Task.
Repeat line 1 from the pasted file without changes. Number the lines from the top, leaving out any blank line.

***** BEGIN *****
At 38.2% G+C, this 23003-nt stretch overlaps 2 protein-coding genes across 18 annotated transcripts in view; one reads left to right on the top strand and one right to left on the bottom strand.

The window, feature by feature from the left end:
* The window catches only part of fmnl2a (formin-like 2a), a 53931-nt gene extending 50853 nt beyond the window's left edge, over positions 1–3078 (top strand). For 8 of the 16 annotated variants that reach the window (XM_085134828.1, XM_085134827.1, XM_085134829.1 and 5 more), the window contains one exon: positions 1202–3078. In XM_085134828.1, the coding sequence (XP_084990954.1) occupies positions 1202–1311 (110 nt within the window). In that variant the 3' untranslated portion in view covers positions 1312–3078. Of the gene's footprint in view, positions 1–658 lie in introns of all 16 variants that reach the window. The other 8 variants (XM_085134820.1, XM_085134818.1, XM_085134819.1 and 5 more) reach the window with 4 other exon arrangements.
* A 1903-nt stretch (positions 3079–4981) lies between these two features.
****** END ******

At 38.2% G+C, this 23003-nt stretch overlaps 2 protein-coding genes across 18 annotated transcripts in view; one reads left to right on the top strand and one right to left on the bottom strand.